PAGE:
There’s never been any way to predict the news in Platte County. Believe me. I’ve often tried.
But I’ve always appreciated that news happens here in a mostly quiet swath of Missouri. Not all of the news is good, but I’m rarely scrambling to find content.
However, I decided I wanted to try and take a look ahead and give my guesses to some potentially big story lines in Platte County for 2018. If nothing else, this will be hilarious to look back on in 2019 to see how wrong I was.
I’ll call these educated guesses, and I feel more confident in some than others. The unexpected will happen, as it always does, but these will be based on trends and observations I’ve made.
Where will your tax dollars go?
While the sale of Shiloh Springs Golf Course has not been finalized, I do expect a deal to be done with GreatLIFE KC. I expect that sooner rather than later.
The Platte County Commission picked the local company’s bid before the end of the year and has started negotiations for the often-maligned property. I see this as a first step to a bigger story.
If you will remember, the Platte County Commission previously asked the parks and recreation department to plan for a reduction in revenue from the twice-voter-approved half-cent sales tax used to fund parks, recreation and a stormwater grant. Taking the cost of maintaining Shiloh Springs Golf Course off the books should help free up enough funding to plan for future maintenance of other parks properties with room to spare.
I expect the current commissioners to lay out a plan or at least some general framework to reallocate the tax funds. This could include an early look at potential ballot language ahead of the current tax’s sunset date in 2020.
This likely would include a reduction in the parks portion of the tax — let’s say to a quarter cent — while repurposing the other quarter cent for other needs in the budget. Likely, I would see this as used toward law enforcement and potentially a large scale project involving the Platte County Detention Center.
Essentially, citizens won’t see a tax increase, but the money will be spread out to address multiple needs.
The East Side Master Plan should receive approval in the coming months from the Platte City Planning and Zoning Commission. With the document finalized, the process of developing land located between Route HH and Highway 92 on the east side of Interstate 29 could be ready to start.
All along, officials have maintained that full development of the land will likely take decades. I don’t expect huge movement out east of Platte City, but I wouldn’t be surprised to see at least one business show interest and finally break ground.
Part of the infrastructure will be in place, and this could be the year to see some progress.
One of the likely two subdivisions located in the area along Highway 92 will assuredly be ready to add homes very soon. That’s key in selling the undeveloped land to potential businesses.
I don’t expect a bunch of new construction, but the city has been waiting for “the egg to crack,” and I think that’s coming up very soon.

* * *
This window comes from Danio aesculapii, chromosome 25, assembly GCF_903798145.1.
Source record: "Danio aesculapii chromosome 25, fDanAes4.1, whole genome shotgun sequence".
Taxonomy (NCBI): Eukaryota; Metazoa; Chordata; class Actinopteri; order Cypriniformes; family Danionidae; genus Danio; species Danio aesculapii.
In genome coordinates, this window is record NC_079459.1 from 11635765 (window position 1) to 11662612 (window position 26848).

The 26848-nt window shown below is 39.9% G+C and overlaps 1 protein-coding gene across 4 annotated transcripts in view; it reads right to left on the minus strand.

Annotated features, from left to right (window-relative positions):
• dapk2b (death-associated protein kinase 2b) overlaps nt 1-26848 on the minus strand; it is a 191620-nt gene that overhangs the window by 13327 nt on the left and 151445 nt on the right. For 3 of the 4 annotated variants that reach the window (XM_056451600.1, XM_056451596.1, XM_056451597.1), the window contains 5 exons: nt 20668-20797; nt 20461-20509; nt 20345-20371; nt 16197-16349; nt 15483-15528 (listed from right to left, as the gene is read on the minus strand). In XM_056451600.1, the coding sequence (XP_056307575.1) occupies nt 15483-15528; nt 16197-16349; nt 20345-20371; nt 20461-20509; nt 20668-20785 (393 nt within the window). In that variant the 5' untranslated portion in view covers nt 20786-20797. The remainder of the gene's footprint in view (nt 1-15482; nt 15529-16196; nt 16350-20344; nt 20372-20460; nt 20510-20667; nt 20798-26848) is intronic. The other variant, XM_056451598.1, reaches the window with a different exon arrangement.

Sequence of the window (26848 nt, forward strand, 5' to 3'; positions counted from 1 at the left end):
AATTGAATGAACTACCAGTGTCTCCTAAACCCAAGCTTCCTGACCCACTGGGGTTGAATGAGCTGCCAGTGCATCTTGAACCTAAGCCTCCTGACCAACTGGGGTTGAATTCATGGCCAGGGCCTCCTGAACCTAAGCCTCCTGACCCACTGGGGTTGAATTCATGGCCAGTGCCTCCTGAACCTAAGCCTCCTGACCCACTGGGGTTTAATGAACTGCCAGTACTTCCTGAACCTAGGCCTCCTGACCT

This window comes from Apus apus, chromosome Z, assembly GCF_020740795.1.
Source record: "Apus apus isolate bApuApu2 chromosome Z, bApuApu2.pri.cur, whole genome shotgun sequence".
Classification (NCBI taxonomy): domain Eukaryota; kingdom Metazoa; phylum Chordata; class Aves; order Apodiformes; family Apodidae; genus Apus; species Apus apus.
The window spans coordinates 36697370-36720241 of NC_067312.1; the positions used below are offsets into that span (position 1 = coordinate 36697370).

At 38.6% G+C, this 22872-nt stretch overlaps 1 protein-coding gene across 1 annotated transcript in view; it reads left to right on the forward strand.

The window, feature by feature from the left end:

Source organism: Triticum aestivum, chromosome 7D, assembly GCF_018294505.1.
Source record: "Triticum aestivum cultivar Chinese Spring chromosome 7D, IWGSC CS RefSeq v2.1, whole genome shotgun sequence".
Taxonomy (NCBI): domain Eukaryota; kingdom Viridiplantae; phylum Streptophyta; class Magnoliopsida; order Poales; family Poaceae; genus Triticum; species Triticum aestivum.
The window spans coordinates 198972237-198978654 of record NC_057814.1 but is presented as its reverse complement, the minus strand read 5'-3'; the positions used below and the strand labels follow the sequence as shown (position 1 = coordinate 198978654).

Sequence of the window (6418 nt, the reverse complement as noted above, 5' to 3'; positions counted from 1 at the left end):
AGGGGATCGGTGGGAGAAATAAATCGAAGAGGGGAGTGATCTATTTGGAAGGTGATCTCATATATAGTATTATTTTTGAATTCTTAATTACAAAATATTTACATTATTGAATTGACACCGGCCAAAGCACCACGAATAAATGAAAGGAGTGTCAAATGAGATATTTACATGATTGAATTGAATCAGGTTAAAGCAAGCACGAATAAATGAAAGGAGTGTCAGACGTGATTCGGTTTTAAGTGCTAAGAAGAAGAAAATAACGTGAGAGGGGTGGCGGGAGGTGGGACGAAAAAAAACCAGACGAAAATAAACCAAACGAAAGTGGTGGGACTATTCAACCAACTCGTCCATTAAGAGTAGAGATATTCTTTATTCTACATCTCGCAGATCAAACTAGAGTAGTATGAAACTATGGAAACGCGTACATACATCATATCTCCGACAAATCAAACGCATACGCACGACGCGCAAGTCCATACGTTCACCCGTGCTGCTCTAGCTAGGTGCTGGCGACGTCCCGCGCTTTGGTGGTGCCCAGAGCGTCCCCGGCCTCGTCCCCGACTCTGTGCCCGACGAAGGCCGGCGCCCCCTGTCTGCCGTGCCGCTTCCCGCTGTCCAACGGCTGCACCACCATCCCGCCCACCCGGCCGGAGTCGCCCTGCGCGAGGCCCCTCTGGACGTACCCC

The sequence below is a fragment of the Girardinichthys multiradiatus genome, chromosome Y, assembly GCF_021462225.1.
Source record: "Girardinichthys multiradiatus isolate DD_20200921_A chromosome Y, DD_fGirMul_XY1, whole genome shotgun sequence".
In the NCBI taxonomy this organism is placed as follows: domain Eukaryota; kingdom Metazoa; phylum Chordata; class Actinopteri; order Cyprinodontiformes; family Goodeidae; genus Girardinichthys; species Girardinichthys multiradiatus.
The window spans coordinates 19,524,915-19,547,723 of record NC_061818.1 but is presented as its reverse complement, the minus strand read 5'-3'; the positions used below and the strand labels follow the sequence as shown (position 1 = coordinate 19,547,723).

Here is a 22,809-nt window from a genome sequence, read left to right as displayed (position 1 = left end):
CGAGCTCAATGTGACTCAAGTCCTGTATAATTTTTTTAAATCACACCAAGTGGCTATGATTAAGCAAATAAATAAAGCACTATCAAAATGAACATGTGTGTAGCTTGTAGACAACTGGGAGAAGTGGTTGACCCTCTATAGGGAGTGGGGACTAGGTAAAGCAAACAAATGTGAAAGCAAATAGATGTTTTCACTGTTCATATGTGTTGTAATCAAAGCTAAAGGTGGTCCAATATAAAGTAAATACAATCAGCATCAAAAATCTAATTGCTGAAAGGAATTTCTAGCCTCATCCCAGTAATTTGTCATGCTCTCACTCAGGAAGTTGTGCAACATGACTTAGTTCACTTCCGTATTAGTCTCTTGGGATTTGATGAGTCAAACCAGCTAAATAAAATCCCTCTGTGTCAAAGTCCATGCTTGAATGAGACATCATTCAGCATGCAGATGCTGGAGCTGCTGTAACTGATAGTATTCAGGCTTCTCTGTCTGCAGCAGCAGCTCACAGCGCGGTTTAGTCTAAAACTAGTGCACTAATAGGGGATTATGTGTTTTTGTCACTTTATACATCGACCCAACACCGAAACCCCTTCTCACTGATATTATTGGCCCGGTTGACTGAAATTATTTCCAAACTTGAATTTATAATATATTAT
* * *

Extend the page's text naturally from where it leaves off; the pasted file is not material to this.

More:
Quiet in Ferrelview
Maybe the idea of peace in the Village of Ferrelview might be relative.
However, I fully expect the long-simmering situation to quiet down in wake of the suspension for Ferrelview Police Department chief Daniel Clayton — a controversial figure at the center of much of the unrest. I can’t see any way the current board brings him back to work, especially with a hearing scheduled for February with the Missouri Department of Public Safety, which will review a complaint of misconduct filed against him.
I think Clayton’s removal from the situation should allow for some more constructive dialogue.
How long the peace lasts could be another issue. I expect the board of trustees and citizens to have a chance to start trying to repair the dysfunctional village, but I’d guess that could be interrupted when the Missouri State Auditor’s audit comes back or the April election — whichever comes first.
The true path to change for Ferrelview will be through the trustees election, and April will offer the first chance to change direction. There could be some interesting campaigning going in on the small village of about 450 residents.
North Platte celebrates progress
This one can be counted as an almost sure thing.
At some point in 2018, likely in the summer, the North Platte School District will hold a special ceremony to celebrate the opening of its new junior high school. Sure, the intermediate school in Edgerton, Mo. came online not that long ago, but the update to the Dearborn campus seems long overdue.
I’m extremely happy for the district, which operates occasionally in the shadow of West Platte and its recent spending on noticeable upgrades. There’s no need to make it a competition between the two, but North Platte’s future looks bright, as well, and hopefully, the new building makes a difference for the communities it will serve.
Ross Martin is publisher of The Citizen. He may be reached via email at firstname.lastname@example.org. Follow him on Twitter: